Danny Crooks claims that he moved to Austin in 1970 for its organic recreational amusements, but what he attained was a legacy in the city’s music history as owner of the influential music venue, Steamboat. The club, located in the heart of Sixth Street for the majority of its quarter decade history, made downtown the place to be and showcased unknown local acts in the best light. Under Crooks’ watch, Steamboat became an anchor on the strip, one which cultivated young talent and by its presence radically changed the area’s environment from one of desolation to a thriving metropolitan retreat.
Some of Austin’s favorite musicians graced Steamboat’s stage and made it an insider’s haunt, including Christopher Cross, Eric Johnson, Charlie Sexton, Ian Moore, Bob Schneider, and Vallejo, many of whom built their reputations there. Crook’s aim was to give artists a regular gig to drum up a fan base, “showing them the ropes of the business,” and he instituted a myriad of unique marketing strategies. Never wavering in his commitment to the players, he gave 100% of the door to the acts. “We made money on whisky and they made money on the door.”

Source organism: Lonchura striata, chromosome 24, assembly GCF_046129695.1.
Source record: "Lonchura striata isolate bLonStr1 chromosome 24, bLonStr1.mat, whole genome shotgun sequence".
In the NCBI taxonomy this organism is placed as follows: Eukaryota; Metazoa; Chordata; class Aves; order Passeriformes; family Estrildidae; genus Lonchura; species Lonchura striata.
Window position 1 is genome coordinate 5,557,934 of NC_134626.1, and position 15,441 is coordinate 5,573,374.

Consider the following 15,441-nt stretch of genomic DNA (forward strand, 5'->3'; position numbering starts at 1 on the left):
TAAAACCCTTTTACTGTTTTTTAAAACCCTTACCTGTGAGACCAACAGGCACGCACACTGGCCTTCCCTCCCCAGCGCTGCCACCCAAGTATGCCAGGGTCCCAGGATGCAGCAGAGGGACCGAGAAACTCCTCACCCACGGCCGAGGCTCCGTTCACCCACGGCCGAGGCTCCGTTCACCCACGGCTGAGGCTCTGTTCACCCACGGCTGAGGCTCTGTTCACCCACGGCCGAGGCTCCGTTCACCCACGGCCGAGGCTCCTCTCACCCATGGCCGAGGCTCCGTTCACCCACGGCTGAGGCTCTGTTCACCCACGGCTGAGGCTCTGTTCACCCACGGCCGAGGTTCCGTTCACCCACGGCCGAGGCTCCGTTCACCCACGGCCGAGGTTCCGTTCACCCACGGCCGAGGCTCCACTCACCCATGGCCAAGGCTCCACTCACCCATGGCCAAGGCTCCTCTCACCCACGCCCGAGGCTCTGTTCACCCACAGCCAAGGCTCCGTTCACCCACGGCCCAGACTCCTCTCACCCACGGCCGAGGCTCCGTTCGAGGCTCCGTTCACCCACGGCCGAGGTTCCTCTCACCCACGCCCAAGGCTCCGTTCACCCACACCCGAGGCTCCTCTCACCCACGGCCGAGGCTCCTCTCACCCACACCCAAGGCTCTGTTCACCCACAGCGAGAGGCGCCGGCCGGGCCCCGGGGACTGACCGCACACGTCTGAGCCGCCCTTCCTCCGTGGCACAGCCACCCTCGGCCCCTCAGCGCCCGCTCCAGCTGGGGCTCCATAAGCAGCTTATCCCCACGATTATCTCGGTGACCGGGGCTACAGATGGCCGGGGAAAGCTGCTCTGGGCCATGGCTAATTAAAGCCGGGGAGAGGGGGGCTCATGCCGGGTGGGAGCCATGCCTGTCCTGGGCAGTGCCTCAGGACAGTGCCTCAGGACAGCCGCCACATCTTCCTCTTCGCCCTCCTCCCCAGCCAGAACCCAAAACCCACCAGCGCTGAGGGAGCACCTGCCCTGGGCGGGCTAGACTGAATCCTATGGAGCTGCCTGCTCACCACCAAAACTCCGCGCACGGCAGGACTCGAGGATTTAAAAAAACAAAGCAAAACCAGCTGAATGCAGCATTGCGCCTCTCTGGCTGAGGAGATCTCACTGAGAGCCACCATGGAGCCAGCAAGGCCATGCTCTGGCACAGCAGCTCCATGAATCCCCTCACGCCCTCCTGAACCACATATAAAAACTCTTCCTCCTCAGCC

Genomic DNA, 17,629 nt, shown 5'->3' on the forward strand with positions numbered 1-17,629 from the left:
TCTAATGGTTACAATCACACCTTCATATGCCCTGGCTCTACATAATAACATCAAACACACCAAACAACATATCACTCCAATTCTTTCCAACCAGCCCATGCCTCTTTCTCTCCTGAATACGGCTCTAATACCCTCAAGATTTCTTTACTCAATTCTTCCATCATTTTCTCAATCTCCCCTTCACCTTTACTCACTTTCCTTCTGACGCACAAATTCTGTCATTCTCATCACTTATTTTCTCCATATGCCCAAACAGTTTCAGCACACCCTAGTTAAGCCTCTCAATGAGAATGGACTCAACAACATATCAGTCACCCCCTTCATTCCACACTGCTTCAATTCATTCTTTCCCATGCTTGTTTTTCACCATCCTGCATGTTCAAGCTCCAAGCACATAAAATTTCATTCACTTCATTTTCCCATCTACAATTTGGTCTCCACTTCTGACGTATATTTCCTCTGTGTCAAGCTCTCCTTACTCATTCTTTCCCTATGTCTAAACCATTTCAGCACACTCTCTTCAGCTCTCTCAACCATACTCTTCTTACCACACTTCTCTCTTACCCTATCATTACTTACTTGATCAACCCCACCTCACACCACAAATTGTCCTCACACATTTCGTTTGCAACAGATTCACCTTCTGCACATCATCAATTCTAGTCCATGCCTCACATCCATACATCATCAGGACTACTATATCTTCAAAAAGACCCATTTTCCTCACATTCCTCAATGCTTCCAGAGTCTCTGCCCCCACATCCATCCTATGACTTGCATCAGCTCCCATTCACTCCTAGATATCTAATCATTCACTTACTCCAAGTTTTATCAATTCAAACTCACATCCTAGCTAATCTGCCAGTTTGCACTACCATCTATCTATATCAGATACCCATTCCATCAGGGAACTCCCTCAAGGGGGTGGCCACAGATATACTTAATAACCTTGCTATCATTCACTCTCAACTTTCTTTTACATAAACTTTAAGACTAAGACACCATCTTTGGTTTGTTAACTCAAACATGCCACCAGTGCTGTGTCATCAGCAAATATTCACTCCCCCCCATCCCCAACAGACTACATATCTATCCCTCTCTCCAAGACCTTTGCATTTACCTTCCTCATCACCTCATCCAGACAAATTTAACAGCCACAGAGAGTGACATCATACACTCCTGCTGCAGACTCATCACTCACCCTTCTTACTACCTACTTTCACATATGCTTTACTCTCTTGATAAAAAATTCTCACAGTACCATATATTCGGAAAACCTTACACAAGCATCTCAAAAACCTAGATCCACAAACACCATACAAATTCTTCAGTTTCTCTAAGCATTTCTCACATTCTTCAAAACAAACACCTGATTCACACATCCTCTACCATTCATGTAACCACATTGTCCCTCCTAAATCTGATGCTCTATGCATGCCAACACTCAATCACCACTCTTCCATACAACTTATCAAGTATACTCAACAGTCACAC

Crooks formative experiences with civil rights and political events in the late sixties generated in him a social consciousness that later defined him as a club owner. Steamboat, regularly used by charities for concert benefits, carried a reputation as a haven for liberal thought. Crooks not only encouraged his roster to contribute their time to causes, he went the extra step of introducing ignored styles of music like hip-hop to the scene. In effect, with this act Crooks provoked the social order in the local industry; an industry which had rarely encouraged the fusion of urban music into the mix.
Steamboat closed in 1999, joining other fabled venues which carried Austin through a golden age of music. “Everything has been turned into a shot bar, a martini bar . . . the Steamboat was a music club,” Crooks states. Never predictable during his time as owner of Steamboat, Crooks still has a mind to make another go at the business. He believes that Austin’s music scene should stand behind the younger generation of bands who are in need of attention. From his South Austin digs, Crooks considers the media as the main vehicle for making that change. As Steamboat once breathed life into a fragile music scene, Crooks believes fresh is where it’s at.